But decide for yourself:
It seems to be almost a cliché for poor black football players (and, for that matter, jazz singers,) to have a difficult early life, and Porter is no exception. His father was mostly not in the picture for him and his seven siblings. As he told Jazz Times:
Everybody had some issues with their father, even if he was in the house. He may have been emotionally absent. My father was just straight-up absent. I hung out with him just a few days in my life. And it wasn’t a long time. He just didn’t seem to be completely interested in being there. Maybe he was, I don’t know.
But life wasn’t only difficult because of an absent father, as he told the author of the above-linked Independent article:
“There was tension, based on our being black in a pretty much all-white neighbourhood. When I was a young boy people would urinate into beer bottles and throw them through the windows of our home. The police came in and stood us up, checking for glass.” One terrifying night, he saw a huge cross burning just outside his bedroom window.
“The cross was six foot tall, it burned and then it fell down in the lawn,” he says. “In the morning we went out to look at it and it was good wood, jointed. There were jeans ripped up and soaked in gasoline, the wire was wrapped around it. There was craftsmanship. I was fearful, but my mother was great. She was in our faces, letting us know, ‘You are valuable, you are worthy, there is nobody above you.’”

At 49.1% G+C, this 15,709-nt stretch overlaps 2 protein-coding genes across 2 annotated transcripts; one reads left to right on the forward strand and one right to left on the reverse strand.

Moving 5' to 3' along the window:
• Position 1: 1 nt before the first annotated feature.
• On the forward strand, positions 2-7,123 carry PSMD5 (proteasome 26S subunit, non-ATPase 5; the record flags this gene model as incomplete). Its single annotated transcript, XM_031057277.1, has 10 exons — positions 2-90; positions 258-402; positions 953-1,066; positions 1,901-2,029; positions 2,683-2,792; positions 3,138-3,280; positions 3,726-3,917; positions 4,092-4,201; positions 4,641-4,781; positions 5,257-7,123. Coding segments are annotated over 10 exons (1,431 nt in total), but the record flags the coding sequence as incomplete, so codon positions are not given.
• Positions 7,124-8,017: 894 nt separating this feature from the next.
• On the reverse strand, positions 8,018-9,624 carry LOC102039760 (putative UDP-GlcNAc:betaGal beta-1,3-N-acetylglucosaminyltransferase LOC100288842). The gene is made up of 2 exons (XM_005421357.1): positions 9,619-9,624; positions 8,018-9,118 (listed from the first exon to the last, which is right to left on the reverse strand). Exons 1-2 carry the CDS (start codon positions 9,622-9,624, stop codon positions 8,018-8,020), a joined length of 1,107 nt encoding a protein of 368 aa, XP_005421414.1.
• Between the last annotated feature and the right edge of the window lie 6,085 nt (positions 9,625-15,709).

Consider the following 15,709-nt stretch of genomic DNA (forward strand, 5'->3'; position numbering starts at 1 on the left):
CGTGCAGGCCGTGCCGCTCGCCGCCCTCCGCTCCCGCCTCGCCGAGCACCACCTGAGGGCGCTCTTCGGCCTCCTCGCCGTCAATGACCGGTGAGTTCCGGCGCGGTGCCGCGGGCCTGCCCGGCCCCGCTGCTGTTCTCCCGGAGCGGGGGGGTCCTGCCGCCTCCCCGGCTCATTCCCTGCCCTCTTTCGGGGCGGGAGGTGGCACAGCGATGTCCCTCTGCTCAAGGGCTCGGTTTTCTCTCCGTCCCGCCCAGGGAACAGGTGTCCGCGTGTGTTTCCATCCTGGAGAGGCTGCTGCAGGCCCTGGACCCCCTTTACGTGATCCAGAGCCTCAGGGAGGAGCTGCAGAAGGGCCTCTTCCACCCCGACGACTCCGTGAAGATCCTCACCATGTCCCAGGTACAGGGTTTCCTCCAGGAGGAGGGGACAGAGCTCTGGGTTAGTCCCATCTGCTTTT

Perhaps this at least partially accounts for what the Independent writer called “a secret sadness in each note.” In fact, after his mother’s death he couldn’t sing at all for a while:
“When she passed I was gone. I didn’t sing for a long time. Almost a year. I went to be with my brother, to get some inspiration just to get up in the morning. Then I did remember what she had said, once I was able to heal enough to deal with people looking at me.” Slowly, he began to find his voice. “I started to go to jazz jam sessions, three times a week. That was just a way of getting out of this funk of pain over losing my mother and not being an athlete any more.”
You can hear this in his lyrics, which frequently deal with what he knows:
“The things I write most passionately about are my personal experiences and about people I’ve had contact with,” Porter says. “Is that always true? No. But I can write about a broken heart because I’ve had it. I can write about adversity because I’ve had it. I can write about true love because I’ve had it.”
“[Porter] writes ingenious lyrics,” [pianist Chip] Crawford enthuses. “If he didn’t have any melody, harmony or a voice, his lyrics would stand on their own. That’s a gift, because for so many musicians, lyrics are an afterthought.”
Unlike many jazz performers, Porter doesn’t perform a lot of jazz standards but generally writes his own songs. But many of his songs have the feel of an instant standard:
He does occasionally sing standards, though, to good effect. The following is the 1944 Jule Styne/Sammy Cahn song, first sung by Frank Sinatra in the 1945 film “Anchors Aweigh.” It received an Academy Award nomination for Best Song:
I can’t think of a better way to finish than his “1 mic 1 take” version of “Don’t Lose Your Steam.”